The right information security policies and practices can keep your company's IT network secure, safe from the seemingly infinite number of threats via the Internet. This CIO Briefing offers guidance and support for CIOs on setting policies to address three of the most pressing information security issues of the day: mobile device management, social media risk and cloud computing.
This CIO Briefing is part of the SearchCIO.com CIO Briefing series, which is designed to give IT leaders strategic guidance and advice that addresses the management and decision-making aspects of timely topics. For a complete list of topics covered to date visit the CIO Briefing section.
- Mobile device security policies
- Social media security concerns
- Cloud computing security issues
- More resources
Whether IT departments like it or not, employees are bringing their iPhones and iPads, Android-based devices and BlackBerrys into the enterprise. If you can't beat 'em, join 'em -- the onus is on IT to establish mobile phone security policies to control the proliferation of smart mobile devices.
"Execs are gadget geeks," said Wes Baker, virtualization architect at Jewelry Television Inc. in Knoxville, Tenn. While executives have been after their IT departments for years to provide mobile devices, rogue rank-and-file employees increasingly are transferring work data onto a portable format that frees them from the office, he said.
And who can blame them, when the Internet and its satellites make it possible to tick off to-do lists on the run? Or on the walk to work? Or while walking the dog? "People want to be productive," said James Ainslie, chief technology officer at SMMT Online (Pty) Ltd. in Johannesburg, South Africa. "In today's economic climate, people can't afford to be separated from their information."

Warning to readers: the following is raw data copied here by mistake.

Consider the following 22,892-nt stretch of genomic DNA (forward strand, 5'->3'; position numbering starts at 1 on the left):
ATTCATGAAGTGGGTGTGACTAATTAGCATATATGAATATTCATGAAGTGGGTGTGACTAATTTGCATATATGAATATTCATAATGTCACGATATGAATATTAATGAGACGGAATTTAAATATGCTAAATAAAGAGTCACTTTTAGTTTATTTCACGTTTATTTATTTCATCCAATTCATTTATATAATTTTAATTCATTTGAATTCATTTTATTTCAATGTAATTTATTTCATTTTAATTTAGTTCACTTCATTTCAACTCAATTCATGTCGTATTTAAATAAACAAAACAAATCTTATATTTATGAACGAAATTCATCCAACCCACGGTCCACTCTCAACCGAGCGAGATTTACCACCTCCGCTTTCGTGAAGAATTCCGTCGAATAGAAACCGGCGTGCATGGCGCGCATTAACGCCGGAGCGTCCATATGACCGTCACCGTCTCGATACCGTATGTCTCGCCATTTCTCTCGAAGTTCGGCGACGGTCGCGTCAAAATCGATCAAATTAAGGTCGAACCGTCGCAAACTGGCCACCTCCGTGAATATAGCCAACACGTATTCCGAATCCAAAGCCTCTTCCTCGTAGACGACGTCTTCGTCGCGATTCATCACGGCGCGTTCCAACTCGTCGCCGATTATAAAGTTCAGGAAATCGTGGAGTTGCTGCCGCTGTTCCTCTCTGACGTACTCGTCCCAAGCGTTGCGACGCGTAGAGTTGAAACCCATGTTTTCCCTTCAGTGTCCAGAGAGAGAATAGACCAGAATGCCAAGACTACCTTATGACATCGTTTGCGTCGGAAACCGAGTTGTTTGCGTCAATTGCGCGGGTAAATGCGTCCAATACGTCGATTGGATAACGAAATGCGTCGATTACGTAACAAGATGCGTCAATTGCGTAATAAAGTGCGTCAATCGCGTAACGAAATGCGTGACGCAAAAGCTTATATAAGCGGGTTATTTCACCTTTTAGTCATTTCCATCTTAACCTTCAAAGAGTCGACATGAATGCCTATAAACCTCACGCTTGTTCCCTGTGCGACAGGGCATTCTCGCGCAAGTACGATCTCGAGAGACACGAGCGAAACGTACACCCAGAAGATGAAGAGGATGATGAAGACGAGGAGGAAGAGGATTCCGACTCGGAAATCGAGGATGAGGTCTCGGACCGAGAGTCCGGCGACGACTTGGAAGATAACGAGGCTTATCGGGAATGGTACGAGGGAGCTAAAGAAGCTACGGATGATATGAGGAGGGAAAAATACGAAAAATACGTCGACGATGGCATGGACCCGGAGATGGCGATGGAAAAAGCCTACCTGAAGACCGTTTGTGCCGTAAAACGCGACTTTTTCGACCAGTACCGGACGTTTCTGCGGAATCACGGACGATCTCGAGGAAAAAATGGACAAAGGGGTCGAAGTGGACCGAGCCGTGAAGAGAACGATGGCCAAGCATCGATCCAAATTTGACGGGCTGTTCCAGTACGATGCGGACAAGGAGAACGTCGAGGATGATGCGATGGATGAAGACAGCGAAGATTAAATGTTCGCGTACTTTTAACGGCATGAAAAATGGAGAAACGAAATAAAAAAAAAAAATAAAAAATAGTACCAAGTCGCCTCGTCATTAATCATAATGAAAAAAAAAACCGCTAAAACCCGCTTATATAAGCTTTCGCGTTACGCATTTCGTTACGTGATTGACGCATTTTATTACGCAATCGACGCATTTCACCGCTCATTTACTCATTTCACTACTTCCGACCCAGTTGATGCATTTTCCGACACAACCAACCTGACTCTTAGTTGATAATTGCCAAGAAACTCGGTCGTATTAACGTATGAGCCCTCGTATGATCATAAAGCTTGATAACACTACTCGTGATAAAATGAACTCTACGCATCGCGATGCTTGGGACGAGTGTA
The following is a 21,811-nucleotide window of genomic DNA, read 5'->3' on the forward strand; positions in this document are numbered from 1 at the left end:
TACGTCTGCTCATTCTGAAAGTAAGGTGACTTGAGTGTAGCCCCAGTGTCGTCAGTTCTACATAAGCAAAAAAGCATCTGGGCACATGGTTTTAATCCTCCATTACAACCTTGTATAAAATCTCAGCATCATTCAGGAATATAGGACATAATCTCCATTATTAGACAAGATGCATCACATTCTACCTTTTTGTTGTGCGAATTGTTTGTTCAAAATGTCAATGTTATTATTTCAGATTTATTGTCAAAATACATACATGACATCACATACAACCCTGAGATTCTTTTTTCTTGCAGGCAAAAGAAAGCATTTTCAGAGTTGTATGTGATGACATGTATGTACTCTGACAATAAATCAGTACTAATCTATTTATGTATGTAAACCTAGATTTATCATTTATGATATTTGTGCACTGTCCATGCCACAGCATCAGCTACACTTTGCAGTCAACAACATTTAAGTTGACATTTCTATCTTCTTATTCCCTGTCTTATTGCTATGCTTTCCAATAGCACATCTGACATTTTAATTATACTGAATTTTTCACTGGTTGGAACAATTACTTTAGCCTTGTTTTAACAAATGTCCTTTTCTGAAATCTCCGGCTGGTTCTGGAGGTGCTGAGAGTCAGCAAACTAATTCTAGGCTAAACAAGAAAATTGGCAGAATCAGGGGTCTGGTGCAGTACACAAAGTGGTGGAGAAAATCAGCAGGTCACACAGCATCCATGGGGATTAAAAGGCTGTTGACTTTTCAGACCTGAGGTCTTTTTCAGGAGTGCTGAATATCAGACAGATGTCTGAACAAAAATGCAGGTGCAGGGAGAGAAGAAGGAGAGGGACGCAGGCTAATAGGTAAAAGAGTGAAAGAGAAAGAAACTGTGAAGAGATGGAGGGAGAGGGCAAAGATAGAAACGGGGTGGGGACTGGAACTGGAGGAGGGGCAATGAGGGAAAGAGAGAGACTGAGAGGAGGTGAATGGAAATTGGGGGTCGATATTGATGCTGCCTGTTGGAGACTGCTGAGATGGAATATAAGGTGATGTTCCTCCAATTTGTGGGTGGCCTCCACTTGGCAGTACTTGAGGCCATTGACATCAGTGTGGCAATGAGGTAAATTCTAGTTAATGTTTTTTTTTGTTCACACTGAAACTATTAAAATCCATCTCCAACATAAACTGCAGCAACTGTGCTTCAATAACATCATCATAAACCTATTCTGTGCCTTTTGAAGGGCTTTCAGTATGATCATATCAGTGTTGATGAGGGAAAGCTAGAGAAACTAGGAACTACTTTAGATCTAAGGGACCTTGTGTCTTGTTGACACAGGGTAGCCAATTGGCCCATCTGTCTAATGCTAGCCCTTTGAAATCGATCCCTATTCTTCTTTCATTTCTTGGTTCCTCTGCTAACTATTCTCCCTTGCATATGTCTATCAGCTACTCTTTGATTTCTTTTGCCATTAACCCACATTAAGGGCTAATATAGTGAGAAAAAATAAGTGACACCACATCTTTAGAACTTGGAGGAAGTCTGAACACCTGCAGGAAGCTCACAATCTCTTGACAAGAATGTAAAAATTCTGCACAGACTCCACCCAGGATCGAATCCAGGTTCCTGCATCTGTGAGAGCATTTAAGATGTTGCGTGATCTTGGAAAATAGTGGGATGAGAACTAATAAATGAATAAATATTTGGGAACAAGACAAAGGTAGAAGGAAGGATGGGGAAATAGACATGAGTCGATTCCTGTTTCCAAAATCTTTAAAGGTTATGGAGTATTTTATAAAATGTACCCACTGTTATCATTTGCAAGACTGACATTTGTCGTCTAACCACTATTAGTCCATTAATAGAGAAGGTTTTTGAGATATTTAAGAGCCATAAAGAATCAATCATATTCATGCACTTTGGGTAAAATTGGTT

Learn more in "Mobile phone security policies give IT some control over the influx." Also:
- Mobile data security spans policies, budgets and backups
A proliferation of mobile devices in the enterprise forces CIOs to reassess policies, budgets and backups for mobile data security.
- Mobile device management in the workplace: A guide for CIOs
Mobile devices enable flexibility previously unimaginable in the workplace, but they carry concerns about security and compliance. Learn more in our mobile device management guide.
Boston Medical Center (BMC), a private hospital center affiliated with Boston University, blocks access to all social media websites using security software from Websense Inc. Users who attempt to use such sites as Facebook, YouTube or Twitter are shown a page indicating that their destination is off-limits. Nevertheless, the debate about whether to open up access to such sites or to keep blocking them remains contentious.
In fact, the discussion comes up "practically on a daily basis," said Brad Blake, director of IT at BMC. "As you can imagine, we have a lot of users who want access to these sites, but for a variety of reasons we do not feel comfortable opening them."
If BMC created a Facebook account and asked its patients to be friends, "that would constitute a security breach," Blake said. "Our senior management has felt it easier just to block these sites rather than trying to police and manage them."
Learn more in "CIOs weigh use of social media against security concerns." Also:
- Cost and content of social media policies vary widely by industry
Setting social media policies is a tricky and potentially costly process that varies widely based on an industry's regulatory requirements.
- Enterprise social media policies and strategies: A guide for CIOs
Enterprise social media policies and strategies are evolving as organizations recognize the benefits, risks and functions that social networks like Facebook and Twitter provide.
Public cloud computing risks are numerous enough to field a top 10 -- or even more. Professional organizations and CIOs are developing threat lists to help them come to grips with the public cloud, an entity that will continue to seep into the enterprise IT environment whether they like it or not.
Some lists of top public cloud computing risks are sweeping and philosophical, such as the Top Threats to Cloud Computing, v.1.0, developed by the Cloud Security Alliance. Most include some combination of 10 items.
Get the list in "Advice for dealing with the top 10 risks in public cloud computing." Also:
- Can you trust your public cloud provider?
Secure public cloud services aren't a pipe dream; service providers just have to connect some of the dots. How close are we to regulatory compliance in the cloud?
- Maintaining security after a cloud computing implementation
You've just migrated your organization's applications and data in the cloud. Michael Cobb reviews how to work with your cloud provider to ensure ongoing security.